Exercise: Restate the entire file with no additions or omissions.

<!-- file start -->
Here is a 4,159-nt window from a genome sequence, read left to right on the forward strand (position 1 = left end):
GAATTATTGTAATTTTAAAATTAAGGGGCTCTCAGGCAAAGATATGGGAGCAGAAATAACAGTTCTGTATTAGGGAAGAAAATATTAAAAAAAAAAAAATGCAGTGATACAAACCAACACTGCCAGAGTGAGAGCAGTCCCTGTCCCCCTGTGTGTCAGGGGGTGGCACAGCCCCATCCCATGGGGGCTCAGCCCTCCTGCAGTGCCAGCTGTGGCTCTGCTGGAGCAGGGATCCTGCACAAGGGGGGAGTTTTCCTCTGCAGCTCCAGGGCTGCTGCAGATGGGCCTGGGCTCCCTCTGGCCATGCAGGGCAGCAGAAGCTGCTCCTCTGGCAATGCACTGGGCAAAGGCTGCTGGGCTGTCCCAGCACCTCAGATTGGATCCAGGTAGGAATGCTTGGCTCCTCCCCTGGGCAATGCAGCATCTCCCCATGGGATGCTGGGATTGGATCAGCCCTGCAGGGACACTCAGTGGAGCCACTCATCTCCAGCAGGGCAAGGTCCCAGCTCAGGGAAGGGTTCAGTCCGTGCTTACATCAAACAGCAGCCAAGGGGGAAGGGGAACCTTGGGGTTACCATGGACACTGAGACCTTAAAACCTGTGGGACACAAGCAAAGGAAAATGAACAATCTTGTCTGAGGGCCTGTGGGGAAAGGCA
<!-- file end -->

Here is a 4,159-nt window from a genome sequence, read left to right on the forward strand (position 1 = left end):
GAATTATTGTAATTTTAAAATTAAGGGGCTCTCAGGCAAAGATATGGGAGCAGAAATAACAGTTCTGTATTAGGGAAGAAAATATTAAAAAAAAAAAAATGCAGTGATACAAACCAACACTGCCAGAGTGAGAGCAGTCCCTGTCCCCCTGTGTGTCAGGGGGTGGCACAGCCCCATCCCATGGGGGCTCAGCCCTCCTGCAGTGCCAGCTGTGGCTCTGCTGGAGCAGGGATCCTGCACAAGGGGGGAGTTTTCCTCTGCAGCTCCAGGGCTGCTGCAGATGGGCCTGGGCTCCCTCTGGCCATGCAGGGCAGCAGAAGCTGCTCCTCTGGCAATGCACTGGGCAAAGGCTGCTGGGCTGTCCCAGCACCTCAGATTGGATCCAGGTAGGAATGCTTGGCTCCTCCCCTGGGCAATGCAGCATCTCCCCATGGGATGCTGGGATTGGATCAGCCCTGCAGGGACACTCAGTGGAGCCACTCATCTCCAGCAGGGCAAGGTCCCAGCTCAGGGAAGGGTTCAGTCCGTGCTTACATCAAACAGCAGCCAAGGGGGAAGGGGAACCTTGGGGTTACCATGGACACTGAGACCTTAAAACCTGTGGGACACAAGCAAAGGAAAATGAACAATCTTGTCTGAGGGCCTGTGGGGAAAGGCA